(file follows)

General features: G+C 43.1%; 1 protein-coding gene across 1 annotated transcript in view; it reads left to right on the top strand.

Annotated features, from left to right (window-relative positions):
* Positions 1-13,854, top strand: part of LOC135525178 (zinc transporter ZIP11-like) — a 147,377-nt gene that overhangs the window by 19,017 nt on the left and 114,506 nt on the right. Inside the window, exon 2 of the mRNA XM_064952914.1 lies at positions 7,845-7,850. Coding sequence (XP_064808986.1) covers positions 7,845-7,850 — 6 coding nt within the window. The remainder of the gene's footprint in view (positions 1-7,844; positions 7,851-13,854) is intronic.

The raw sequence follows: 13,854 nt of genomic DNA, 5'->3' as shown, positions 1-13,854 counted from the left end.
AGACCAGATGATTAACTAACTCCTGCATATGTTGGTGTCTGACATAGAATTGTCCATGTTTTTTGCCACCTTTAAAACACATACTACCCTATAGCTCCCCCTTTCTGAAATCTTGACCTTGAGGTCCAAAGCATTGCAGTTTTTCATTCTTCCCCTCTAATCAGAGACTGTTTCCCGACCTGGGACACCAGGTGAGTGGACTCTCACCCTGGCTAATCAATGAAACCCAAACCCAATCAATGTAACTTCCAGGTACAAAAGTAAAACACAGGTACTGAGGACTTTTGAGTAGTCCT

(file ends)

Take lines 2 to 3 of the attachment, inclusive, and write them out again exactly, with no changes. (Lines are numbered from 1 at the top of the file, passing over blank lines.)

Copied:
Annotated features, from left to right (window-relative positions):
* Positions 1-13,854, top strand: part of LOC135525178 (zinc transporter ZIP11-like) — a 147,377-nt gene that overhangs the window by 19,017 nt on the left and 114,506 nt on the right. Inside the window, exon 2 of the mRNA XM_064952914.1 lies at positions 7,845-7,850. Coding sequence (XP_064808986.1) covers positions 7,845-7,850 — 6 coding nt within the window. The remainder of the gene's footprint in view (positions 1-7,844; positions 7,851-13,854) is intronic.